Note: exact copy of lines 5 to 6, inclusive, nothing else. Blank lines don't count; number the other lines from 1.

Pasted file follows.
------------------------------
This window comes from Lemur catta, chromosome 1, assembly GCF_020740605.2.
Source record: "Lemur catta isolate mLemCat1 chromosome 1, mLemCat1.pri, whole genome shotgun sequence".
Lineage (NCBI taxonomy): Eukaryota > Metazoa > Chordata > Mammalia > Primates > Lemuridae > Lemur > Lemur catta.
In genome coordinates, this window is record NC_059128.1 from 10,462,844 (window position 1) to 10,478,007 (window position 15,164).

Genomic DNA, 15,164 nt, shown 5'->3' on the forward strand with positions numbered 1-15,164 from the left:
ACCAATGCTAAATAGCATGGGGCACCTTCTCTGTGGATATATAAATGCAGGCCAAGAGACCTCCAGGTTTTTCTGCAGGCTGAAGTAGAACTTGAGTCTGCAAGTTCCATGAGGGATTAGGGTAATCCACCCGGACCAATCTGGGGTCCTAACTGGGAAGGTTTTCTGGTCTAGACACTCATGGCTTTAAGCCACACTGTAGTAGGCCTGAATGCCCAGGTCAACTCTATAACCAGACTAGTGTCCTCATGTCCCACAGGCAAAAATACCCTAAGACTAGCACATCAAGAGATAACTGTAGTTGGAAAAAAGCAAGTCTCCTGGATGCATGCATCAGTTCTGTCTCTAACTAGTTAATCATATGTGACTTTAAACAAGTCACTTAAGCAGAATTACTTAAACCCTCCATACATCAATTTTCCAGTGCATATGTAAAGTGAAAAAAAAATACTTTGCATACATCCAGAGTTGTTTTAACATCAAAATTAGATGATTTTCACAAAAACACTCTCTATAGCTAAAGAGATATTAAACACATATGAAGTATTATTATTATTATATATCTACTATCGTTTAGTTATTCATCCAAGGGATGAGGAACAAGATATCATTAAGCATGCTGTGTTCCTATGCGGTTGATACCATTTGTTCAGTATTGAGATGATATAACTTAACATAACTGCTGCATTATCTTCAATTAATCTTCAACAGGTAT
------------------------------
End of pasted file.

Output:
Genomic DNA, 15,164 nt, shown 5'->3' on the forward strand with positions numbered 1-15,164 from the left:
ACCAATGCTAAATAGCATGGGGCACCTTCTCTGTGGATATATAAATGCAGGCCAAGAGACCTCCAGGTTTTTCTGCAGGCTGAAGTAGAACTTGAGTCTGCAAGTTCCATGAGGGATTAGGGTAATCCACCCGGACCAATCTGGGGTCCTAACTGGGAAGGTTTTCTGGTCTAGACACTCATGGCTTTAAGCCACACTGTAGTAGGCCTGAATGCCCAGGTCAACTCTATAACCAGACTAGTGTCCTCATGTCCCACAGGCAAAAATACCCTAAGACTAGCACATCAAGAGATAACTGTAGTTGGAAAAAAGCAAGTCTCCTGGATGCATGCATCAGTTCTGTCTCTAACTAGTTAATCATATGTGACTTTAAACAAGTCACTTAAGCAGAATTACTTAAACCCTCCATACATCAATTTTCCAGTGCATATGTAAAGTGAAAAAAAAATACTTTGCATACATCCAGAGTTGTTTTAACATCAAAATTAGATGATTTTCACAAAAACACTCTCTATAGCTAAAGAGATATTAAACACATATGAAGTATTATTATTATTATATATCTACTATCGTTTAGTTATTCATCCAAGGGATGAGGAACAAGATATCATTAAGCATGCTGTGTTCCTATGCGGTTGATACCATTTGTTCAGTATTGAGATGATATAACTTAACATAACTGCTGCATTATCTTCAATTAATCTTCAACAGGTAT